What’s the Difference between Bread Flour and All Purpose Flour?

pasta and Flour

Maybe you have asked yourself a time or two…do I really need bread flour to make this bread? Can’t I just use this all purpose flour I have on hand, I mean it does say all purpose, right? So it should be good for all purposes, it says so right on the bag!

Well, sorry to disappoint, but no, it just doesn’t work that way. There is a difference between bread flour and all purpose flour.

Difference between Bread Flour and All Purpose Flour

Bread flour has a higher gluten content than all purpose flour, which means it is higher in protein, as high as 14%, but ranging from 12.7 to 14% on average. All Purpose flour has a lower gluten and therefore protein content, about 10% to 11%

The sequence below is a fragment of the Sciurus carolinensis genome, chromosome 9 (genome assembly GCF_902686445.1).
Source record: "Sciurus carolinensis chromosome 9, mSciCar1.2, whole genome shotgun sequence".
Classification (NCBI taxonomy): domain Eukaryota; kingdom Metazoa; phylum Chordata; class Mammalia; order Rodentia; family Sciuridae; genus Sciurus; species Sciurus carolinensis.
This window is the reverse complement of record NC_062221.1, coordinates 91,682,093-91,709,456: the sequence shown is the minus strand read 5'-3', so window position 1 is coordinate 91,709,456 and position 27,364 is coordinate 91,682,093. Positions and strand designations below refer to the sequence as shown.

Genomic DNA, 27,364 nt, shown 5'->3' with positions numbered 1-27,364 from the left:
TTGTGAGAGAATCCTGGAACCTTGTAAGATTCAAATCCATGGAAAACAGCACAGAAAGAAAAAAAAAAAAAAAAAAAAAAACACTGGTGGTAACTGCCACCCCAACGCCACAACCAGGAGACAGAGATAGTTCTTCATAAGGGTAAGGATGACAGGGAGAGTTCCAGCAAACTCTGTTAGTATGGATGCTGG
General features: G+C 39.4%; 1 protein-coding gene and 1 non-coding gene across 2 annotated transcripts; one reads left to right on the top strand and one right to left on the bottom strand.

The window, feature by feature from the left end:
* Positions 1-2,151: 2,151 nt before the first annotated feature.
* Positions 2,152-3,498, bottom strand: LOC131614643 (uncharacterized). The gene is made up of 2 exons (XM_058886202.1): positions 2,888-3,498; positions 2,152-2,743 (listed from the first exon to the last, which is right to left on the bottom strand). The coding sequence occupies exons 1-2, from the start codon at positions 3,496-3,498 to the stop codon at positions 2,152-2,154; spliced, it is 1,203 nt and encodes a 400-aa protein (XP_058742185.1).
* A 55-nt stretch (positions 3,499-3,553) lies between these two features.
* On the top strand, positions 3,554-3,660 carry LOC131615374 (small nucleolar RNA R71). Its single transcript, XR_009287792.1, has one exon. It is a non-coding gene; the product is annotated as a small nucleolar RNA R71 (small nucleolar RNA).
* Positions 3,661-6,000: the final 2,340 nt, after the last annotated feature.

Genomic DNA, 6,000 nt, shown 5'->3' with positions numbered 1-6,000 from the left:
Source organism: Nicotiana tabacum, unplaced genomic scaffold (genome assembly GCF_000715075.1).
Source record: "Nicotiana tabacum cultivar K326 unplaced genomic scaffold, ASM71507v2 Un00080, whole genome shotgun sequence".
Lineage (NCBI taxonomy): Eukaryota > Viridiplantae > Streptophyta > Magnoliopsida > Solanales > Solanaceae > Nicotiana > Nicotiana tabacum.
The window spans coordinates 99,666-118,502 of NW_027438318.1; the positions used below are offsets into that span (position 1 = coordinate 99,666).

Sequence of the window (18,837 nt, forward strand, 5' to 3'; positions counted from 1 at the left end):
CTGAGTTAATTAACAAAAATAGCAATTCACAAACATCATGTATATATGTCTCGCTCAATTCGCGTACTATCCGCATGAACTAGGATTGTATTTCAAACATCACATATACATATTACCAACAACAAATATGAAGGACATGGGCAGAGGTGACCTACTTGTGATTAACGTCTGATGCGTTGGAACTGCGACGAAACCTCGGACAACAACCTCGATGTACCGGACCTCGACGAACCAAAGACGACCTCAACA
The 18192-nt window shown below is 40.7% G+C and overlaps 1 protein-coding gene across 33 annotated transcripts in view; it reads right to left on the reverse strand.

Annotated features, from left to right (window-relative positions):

What is Gluten and Why Does It Make a Difference in Bread?

pasta and Flour

Gluten is a protein found in flour. When you mix wet ingredients with the flour, the gluten soaks up the moisture and creates elastic strands in the dough. Kneading the bread stretches these bands and the dough becomes more elastic.

When the yeast is added to the mix, the yeast eats the sugar found in the dough and through that process creates carbon dioxide, a gas. This carbon dioxide forms bubbles in the bread. If the gluten is weak, the bubble will form and then pop, and you will not have fluffy bread.

If the gluten is too strong, the bubbles can not grow very big, and you end up with a dense loaf of bread. Getting the gluten percentage in the flour correct is the key to making good bread.